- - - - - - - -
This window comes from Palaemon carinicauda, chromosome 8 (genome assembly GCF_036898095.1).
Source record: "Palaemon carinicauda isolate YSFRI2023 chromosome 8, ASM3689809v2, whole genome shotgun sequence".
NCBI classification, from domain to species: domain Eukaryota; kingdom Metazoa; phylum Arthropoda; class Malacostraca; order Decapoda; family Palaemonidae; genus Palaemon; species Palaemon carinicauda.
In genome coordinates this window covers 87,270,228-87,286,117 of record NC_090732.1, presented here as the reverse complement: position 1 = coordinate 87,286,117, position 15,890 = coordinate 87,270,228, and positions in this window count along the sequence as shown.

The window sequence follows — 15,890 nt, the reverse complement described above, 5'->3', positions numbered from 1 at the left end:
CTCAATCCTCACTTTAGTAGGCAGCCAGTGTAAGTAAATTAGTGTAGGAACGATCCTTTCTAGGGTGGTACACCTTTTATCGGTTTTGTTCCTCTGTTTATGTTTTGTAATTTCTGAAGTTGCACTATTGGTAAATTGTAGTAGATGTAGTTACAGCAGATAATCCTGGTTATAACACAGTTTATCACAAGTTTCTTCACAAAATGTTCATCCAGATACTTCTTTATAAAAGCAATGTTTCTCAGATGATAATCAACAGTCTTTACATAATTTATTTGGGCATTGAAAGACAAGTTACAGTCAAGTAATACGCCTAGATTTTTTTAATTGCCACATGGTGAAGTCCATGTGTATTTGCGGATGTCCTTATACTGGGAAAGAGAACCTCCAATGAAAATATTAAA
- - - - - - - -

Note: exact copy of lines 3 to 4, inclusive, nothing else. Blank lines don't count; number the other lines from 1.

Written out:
NCBI classification, from domain to species: domain Eukaryota; kingdom Metazoa; phylum Arthropoda; class Malacostraca; order Decapoda; family Palaemonidae; genus Palaemon; species Palaemon carinicauda.
In genome coordinates this window covers 87,270,228-87,286,117 of record NC_090732.1, presented here as the reverse complement: position 1 = coordinate 87,286,117, position 15,890 = coordinate 87,270,228, and positions in this window count along the sequence as shown.